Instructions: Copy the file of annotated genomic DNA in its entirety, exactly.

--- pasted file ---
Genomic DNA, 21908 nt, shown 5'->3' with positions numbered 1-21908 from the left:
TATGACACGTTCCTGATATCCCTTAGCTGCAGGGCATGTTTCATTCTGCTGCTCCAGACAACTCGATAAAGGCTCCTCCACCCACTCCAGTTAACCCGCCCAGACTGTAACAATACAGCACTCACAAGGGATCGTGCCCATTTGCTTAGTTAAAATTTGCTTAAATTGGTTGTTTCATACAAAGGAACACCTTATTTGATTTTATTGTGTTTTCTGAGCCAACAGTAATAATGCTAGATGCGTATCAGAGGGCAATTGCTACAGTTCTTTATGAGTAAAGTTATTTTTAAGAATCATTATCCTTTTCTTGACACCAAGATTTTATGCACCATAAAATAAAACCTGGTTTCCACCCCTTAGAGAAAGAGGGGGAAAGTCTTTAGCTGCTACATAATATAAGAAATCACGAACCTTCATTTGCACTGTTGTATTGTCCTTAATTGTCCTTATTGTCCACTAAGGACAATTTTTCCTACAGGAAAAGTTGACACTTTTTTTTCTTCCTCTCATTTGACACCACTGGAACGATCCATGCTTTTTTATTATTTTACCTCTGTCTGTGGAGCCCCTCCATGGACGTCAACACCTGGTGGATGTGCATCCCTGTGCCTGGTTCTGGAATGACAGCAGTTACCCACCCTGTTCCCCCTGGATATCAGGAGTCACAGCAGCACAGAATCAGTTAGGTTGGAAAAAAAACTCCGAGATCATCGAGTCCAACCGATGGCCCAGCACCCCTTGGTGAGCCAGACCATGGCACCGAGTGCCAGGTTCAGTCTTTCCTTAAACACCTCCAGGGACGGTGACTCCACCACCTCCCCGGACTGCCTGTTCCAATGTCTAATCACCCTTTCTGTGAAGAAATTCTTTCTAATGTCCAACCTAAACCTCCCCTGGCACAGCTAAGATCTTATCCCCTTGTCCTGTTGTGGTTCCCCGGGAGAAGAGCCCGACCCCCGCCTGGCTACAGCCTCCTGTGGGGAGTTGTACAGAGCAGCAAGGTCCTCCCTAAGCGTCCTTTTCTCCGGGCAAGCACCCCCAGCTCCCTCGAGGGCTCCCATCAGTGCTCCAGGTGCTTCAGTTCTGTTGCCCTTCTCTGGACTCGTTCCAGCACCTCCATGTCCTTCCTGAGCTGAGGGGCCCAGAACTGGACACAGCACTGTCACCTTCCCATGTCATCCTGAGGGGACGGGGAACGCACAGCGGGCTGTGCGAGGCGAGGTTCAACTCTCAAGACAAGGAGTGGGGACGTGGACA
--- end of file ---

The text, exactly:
Genomic DNA, 21908 nt, shown 5'->3' with positions numbered 1-21908 from the left:
TATGACACGTTCCTGATATCCCTTAGCTGCAGGGCATGTTTCATTCTGCTGCTCCAGACAACTCGATAAAGGCTCCTCCACCCACTCCAGTTAACCCGCCCAGACTGTAACAATACAGCACTCACAAGGGATCGTGCCCATTTGCTTAGTTAAAATTTGCTTAAATTGGTTGTTTCATACAAAGGAACACCTTATTTGATTTTATTGTGTTTTCTGAGCCAACAGTAATAATGCTAGATGCGTATCAGAGGGCAATTGCTACAGTTCTTTATGAGTAAAGTTATTTTTAAGAATCATTATCCTTTTCTTGACACCAAGATTTTATGCACCATAAAATAAAACCTGGTTTCCACCCCTTAGAGAAAGAGGGGGAAAGTCTTTAGCTGCTACATAATATAAGAAATCACGAACCTTCATTTGCACTGTTGTATTGTCCTTAATTGTCCTTATTGTCCACTAAGGACAATTTTTCCTACAGGAAAAGTTGACACTTTTTTTTCTTCCTCTCATTTGACACCACTGGAACGATCCATGCTTTTTTATTATTTTACCTCTGTCTGTGGAGCCCCTCCATGGACGTCAACACCTGGTGGATGTGCATCCCTGTGCCTGGTTCTGGAATGACAGCAGTTACCCACCCTGTTCCCCCTGGATATCAGGAGTCACAGCAGCACAGAATCAGTTAGGTTGGAAAAAAAACTCCGAGATCATCGAGTCCAACCGATGGCCCAGCACCCCTTGGTGAGCCAGACCATGGCACCGAGTGCCAGGTTCAGTCTTTCCTTAAACACCTCCAGGGACGGTGACTCCACCACCTCCCCGGACTGCCTGTTCCAATGTCTAATCACCCTTTCTGTGAAGAAATTCTTTCTAATGTCCAACCTAAACCTCCCCTGGCACAGCTAAGATCTTATCCCCTTGTCCTGTTGTGGTTCCCCGGGAGAAGAGCCCGACCCCCGCCTGGCTACAGCCTCCTGTGGGGAGTTGTACAGAGCAGCAAGGTCCTCCCTAAGCGTCCTTTTCTCCGGGCAAGCACCCCCAGCTCCCTCGAGGGCTCCCATCAGTGCTCCAGGTGCTTCAGTTCTGTTGCCCTTCTCTGGACTCGTTCCAGCACCTCCATGTCCTTCCTGAGCTGAGGGGCCCAGAACTGGACACAGCACTGTCACCTTCCCATGTCATCCTGAGGGGACGGGGAACGCACAGCGGGCTGTGCGAGGCGAGGTTCAACTCTCAAGACAAGGAGTGGGGACGTGGACA